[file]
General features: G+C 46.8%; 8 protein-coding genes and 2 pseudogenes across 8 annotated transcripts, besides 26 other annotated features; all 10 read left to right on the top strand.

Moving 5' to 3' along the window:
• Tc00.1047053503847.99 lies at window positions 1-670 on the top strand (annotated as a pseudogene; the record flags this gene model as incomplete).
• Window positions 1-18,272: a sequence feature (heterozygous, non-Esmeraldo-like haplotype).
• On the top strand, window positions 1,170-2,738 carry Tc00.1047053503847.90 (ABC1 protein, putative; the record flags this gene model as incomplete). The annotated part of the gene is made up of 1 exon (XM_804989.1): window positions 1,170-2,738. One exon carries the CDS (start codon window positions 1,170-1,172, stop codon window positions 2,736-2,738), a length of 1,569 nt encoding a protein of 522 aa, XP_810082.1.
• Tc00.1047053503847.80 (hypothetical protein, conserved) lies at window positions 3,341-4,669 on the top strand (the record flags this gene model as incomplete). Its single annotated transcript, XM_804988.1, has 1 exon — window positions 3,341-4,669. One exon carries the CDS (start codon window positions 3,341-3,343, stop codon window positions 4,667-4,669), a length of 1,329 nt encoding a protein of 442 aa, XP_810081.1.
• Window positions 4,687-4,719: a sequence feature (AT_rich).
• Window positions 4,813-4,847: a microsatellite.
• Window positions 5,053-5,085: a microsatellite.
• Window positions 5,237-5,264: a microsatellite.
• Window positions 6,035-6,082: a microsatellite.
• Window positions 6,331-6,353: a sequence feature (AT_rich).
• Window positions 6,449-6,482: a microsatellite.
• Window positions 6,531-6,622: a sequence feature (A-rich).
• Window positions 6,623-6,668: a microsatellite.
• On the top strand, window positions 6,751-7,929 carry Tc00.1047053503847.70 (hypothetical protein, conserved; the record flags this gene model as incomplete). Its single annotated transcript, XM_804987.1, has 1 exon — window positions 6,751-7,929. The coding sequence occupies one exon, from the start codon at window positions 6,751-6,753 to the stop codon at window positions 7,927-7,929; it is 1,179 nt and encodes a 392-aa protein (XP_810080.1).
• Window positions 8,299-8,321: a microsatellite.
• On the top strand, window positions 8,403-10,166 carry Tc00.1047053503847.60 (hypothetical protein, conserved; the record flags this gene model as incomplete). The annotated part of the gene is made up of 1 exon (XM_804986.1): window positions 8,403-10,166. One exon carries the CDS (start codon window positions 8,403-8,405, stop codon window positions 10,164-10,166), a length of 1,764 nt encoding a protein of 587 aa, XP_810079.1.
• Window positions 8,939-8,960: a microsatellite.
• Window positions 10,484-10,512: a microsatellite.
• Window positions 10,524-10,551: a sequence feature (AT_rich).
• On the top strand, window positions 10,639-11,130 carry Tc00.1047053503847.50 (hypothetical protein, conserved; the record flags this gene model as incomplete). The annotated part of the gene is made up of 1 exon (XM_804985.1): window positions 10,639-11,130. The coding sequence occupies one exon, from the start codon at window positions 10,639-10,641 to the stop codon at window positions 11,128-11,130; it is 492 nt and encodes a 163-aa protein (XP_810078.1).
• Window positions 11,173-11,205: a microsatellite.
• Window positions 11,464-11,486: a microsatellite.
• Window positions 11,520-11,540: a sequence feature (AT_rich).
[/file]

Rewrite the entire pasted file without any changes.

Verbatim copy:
General features: G+C 46.8%; 8 protein-coding genes and 2 pseudogenes across 8 annotated transcripts, besides 26 other annotated features; all 10 read left to right on the top strand.

Moving 5' to 3' along the window:
• Tc00.1047053503847.99 lies at window positions 1-670 on the top strand (annotated as a pseudogene; the record flags this gene model as incomplete).
• Window positions 1-18,272: a sequence feature (heterozygous, non-Esmeraldo-like haplotype).
• On the top strand, window positions 1,170-2,738 carry Tc00.1047053503847.90 (ABC1 protein, putative; the record flags this gene model as incomplete). The annotated part of the gene is made up of 1 exon (XM_804989.1): window positions 1,170-2,738. One exon carries the CDS (start codon window positions 1,170-1,172, stop codon window positions 2,736-2,738), a length of 1,569 nt encoding a protein of 522 aa, XP_810082.1.
• Tc00.1047053503847.80 (hypothetical protein, conserved) lies at window positions 3,341-4,669 on the top strand (the record flags this gene model as incomplete). Its single annotated transcript, XM_804988.1, has 1 exon — window positions 3,341-4,669. One exon carries the CDS (start codon window positions 3,341-3,343, stop codon window positions 4,667-4,669), a length of 1,329 nt encoding a protein of 442 aa, XP_810081.1.
• Window positions 4,687-4,719: a sequence feature (AT_rich).
• Window positions 4,813-4,847: a microsatellite.
• Window positions 5,053-5,085: a microsatellite.
• Window positions 5,237-5,264: a microsatellite.
• Window positions 6,035-6,082: a microsatellite.
• Window positions 6,331-6,353: a sequence feature (AT_rich).
• Window positions 6,449-6,482: a microsatellite.
• Window positions 6,531-6,622: a sequence feature (A-rich).
• Window positions 6,623-6,668: a microsatellite.
• On the top strand, window positions 6,751-7,929 carry Tc00.1047053503847.70 (hypothetical protein, conserved; the record flags this gene model as incomplete). Its single annotated transcript, XM_804987.1, has 1 exon — window positions 6,751-7,929. The coding sequence occupies one exon, from the start codon at window positions 6,751-6,753 to the stop codon at window positions 7,927-7,929; it is 1,179 nt and encodes a 392-aa protein (XP_810080.1).
• Window positions 8,299-8,321: a microsatellite.
• On the top strand, window positions 8,403-10,166 carry Tc00.1047053503847.60 (hypothetical protein, conserved; the record flags this gene model as incomplete). The annotated part of the gene is made up of 1 exon (XM_804986.1): window positions 8,403-10,166. One exon carries the CDS (start codon window positions 8,403-8,405, stop codon window positions 10,164-10,166), a length of 1,764 nt encoding a protein of 587 aa, XP_810079.1.
• Window positions 8,939-8,960: a microsatellite.
• Window positions 10,484-10,512: a microsatellite.
• Window positions 10,524-10,551: a sequence feature (AT_rich).
• On the top strand, window positions 10,639-11,130 carry Tc00.1047053503847.50 (hypothetical protein, conserved; the record flags this gene model as incomplete). The annotated part of the gene is made up of 1 exon (XM_804985.1): window positions 10,639-11,130. The coding sequence occupies one exon, from the start codon at window positions 10,639-10,641 to the stop codon at window positions 11,128-11,130; it is 492 nt and encodes a 163-aa protein (XP_810078.1).
• Window positions 11,173-11,205: a microsatellite.
• Window positions 11,464-11,486: a microsatellite.
• Window positions 11,520-11,540: a sequence feature (AT_rich).